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July 15, 2011

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Grave undertaking to guard Tibetan-Han tombs

In the silent mountains of the Qinghai-Tibet Plateau, an old Tibetan man herds his sheep near 1,500-year-old tombs to protect them from grave robbers.

"The robbers used to be quite rampant here, and who knows how much treasure they stole, but it really hurts when I think about it," says Shihorgya, the 55-year-old grave keeper of the 2,000 tombs in Reshui Village in Dulan County. The graves are located in Qinghai Province's Haixi Mongol and Tibetan Autonomous Prefecture.

Robbery is down but thieves still threaten the site, so officials have organized patrols and will construct fencing and set up video surveillance and ground-motion detectors.

Growing up in the remote village, Shihorgya used to be a shepherd, sitting on the hills, staring at the tombs and wondering what secrets were buried there.

In the 1980s, the ancient tombs were identified as having being built during the Tuyuhun Kingdom (417-688). They were one of China's top six archeological discoveries of 1983 and placed under national relics protection in 1996.

As the connection between ancient central China and ancient Tibet, the Tuyuhun Kingdom was on the South Silk Road, which was unobstructed after the 7th century since the empire had been protecting the trade passage with fortresses and message relay stations, while the Silk Road in northern China was impassable because of wars and riots, says archeologist Xu Xingguo. Xu, from the Archaeology Institute of Qinghai Province, is in charge of grave excavation.

"The empire played an important role in protecting communication and trade between the two places, and the countless cultural relics are of great value," Xu says.

In front of grave keeper Shihorgya's home is a nine-floored tomb, considered to be the most magnificent imperial tomb of the Empire of Tuyuhun. It was built into the mountain and had been robbed before archeologists arrived.

Excavation began in 1983, but robbery was still rampant at the end of 2000, says Han Musheng, director of the cultural bureau of Dulan County. In the year 2000 alone, robbers raided 130 graves, he says.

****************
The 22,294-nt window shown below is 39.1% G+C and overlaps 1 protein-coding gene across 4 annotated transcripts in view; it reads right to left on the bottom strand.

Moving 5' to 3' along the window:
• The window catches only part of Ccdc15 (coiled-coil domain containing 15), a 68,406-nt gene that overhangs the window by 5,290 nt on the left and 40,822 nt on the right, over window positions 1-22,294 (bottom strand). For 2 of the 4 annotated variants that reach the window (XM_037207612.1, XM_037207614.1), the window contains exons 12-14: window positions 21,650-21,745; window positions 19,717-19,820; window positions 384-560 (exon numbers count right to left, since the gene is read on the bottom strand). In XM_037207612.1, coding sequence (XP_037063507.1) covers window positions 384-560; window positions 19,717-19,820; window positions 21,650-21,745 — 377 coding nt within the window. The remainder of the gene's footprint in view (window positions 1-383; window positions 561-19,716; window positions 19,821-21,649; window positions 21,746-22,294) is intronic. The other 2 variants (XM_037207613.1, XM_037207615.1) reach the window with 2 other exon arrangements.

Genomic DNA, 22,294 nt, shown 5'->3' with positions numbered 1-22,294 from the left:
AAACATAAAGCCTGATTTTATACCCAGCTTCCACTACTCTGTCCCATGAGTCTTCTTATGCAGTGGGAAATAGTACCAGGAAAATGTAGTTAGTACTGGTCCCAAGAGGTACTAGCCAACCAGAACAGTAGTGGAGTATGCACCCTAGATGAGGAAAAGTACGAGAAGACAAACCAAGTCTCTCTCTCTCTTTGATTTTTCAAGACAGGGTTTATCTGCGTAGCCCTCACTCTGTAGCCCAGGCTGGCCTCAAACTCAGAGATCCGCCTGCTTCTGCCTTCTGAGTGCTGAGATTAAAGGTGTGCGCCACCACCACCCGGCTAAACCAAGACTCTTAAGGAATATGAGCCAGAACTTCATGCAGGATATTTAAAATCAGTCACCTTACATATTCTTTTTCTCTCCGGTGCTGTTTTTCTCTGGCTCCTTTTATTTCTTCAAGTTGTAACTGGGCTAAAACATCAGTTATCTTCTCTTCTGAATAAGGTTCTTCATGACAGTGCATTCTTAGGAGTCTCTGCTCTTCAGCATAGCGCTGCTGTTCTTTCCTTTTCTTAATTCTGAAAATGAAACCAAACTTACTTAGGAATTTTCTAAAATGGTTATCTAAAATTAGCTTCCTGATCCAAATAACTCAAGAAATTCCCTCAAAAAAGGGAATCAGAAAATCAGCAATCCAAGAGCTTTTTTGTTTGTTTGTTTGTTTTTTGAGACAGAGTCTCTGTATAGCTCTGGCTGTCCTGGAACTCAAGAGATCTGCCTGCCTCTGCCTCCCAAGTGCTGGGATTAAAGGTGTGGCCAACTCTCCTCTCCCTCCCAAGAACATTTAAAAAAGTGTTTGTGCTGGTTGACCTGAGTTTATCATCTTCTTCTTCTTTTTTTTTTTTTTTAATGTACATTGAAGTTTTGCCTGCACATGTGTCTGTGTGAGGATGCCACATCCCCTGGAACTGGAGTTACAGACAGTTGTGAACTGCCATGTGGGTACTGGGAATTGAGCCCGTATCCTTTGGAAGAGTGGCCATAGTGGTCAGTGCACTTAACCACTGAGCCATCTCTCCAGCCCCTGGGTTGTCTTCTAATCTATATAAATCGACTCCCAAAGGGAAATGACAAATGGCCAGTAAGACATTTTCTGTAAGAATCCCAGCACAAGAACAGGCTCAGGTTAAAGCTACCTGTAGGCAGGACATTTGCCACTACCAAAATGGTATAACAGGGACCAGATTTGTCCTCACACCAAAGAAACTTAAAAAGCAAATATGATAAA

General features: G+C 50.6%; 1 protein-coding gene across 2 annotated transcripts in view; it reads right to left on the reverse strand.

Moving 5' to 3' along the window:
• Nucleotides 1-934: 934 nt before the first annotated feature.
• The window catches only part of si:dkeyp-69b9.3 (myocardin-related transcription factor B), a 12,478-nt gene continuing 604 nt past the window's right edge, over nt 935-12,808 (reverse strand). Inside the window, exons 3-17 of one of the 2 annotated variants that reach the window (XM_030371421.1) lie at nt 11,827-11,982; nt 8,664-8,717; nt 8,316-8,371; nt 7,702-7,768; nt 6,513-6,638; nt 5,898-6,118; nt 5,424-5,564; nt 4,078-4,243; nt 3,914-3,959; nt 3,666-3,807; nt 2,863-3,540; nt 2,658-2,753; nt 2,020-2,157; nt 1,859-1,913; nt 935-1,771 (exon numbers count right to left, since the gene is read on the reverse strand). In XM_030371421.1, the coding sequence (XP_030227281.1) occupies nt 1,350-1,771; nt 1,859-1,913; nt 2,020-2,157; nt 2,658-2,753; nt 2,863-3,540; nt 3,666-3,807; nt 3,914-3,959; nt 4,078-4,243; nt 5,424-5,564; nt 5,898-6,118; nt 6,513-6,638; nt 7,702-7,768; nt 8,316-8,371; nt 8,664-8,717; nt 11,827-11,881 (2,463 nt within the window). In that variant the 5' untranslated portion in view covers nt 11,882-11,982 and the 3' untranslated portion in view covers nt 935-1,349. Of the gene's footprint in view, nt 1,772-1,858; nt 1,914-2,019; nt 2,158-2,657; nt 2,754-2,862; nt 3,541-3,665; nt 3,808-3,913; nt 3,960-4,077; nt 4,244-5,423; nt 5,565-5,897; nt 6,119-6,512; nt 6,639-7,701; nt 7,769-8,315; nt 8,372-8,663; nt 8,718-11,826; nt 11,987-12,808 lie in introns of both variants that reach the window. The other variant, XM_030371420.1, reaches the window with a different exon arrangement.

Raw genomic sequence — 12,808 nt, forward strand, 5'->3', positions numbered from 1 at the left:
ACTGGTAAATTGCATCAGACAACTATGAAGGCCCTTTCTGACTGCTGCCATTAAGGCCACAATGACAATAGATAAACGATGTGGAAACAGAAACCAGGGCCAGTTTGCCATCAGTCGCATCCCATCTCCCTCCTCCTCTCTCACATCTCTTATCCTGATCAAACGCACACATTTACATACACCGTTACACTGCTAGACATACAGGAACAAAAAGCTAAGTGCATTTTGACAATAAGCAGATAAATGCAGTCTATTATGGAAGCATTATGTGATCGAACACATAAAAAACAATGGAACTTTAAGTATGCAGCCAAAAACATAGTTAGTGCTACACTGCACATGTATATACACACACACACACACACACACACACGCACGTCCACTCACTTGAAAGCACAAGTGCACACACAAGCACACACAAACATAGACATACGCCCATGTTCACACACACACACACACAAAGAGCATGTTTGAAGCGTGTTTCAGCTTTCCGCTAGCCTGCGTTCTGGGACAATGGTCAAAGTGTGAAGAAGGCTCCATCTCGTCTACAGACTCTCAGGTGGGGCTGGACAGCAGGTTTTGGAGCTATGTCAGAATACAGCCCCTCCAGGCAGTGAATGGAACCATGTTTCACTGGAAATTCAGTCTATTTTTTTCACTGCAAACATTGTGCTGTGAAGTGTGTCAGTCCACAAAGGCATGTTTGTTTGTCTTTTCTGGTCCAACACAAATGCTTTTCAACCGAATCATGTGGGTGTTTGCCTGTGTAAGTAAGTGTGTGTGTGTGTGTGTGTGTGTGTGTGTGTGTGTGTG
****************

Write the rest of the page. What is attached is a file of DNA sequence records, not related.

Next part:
"Robbers took everything they could get their hands on - they missed nothing," he says.

The tombs area is known as the "Tibetan-Han Civilization Pyramid," since hundreds of thousands of relics from central China and the Tibet have been unearthed there.

"The graves are solid history that show the amalgamation of Tibetan people and Han people," Xu says.

Archeologists discovered thousands of pieces of silk, still bearing clear patterns in bright colors.

The architectural style of the tombs and the silk patterns are both in Tang Dynasty (618-907) style, which means they were widely used in Tuyuhun and Tibetan areas, Xu says. Silk patterns feature birds and other animals and some relics bear Chinese characters.

Because robbers still threaten the site, the county government is trying to stop by setting up patrols by more than 30 people who monitor the area and report suspects," Han says.

"The measures have been effective, they caught five robbers last year," he says.

In addition, more than 2 million yuan (US$308,000) has been spent to build a protection station for the graves and video surveillance and earth-wave detectors will be installed, he says.

Large graves will be protected by fences and storm water drainage systems. Trees will be planted in treeless areas to prevent erosion.

Some relics are housed in the cultural relics administration within the local police precinct.

It might be the only police station that guards cultural relics, says Mao Lansheng, director of the administration.

In May, the county opened a new museum and protection center exhibiting more than 200 relics.

"We want to open a window on the Han, Tibetan and Tuyuhun cultures, to let the world know more about the history of the Qinghai-Tibet Plateau," he says.


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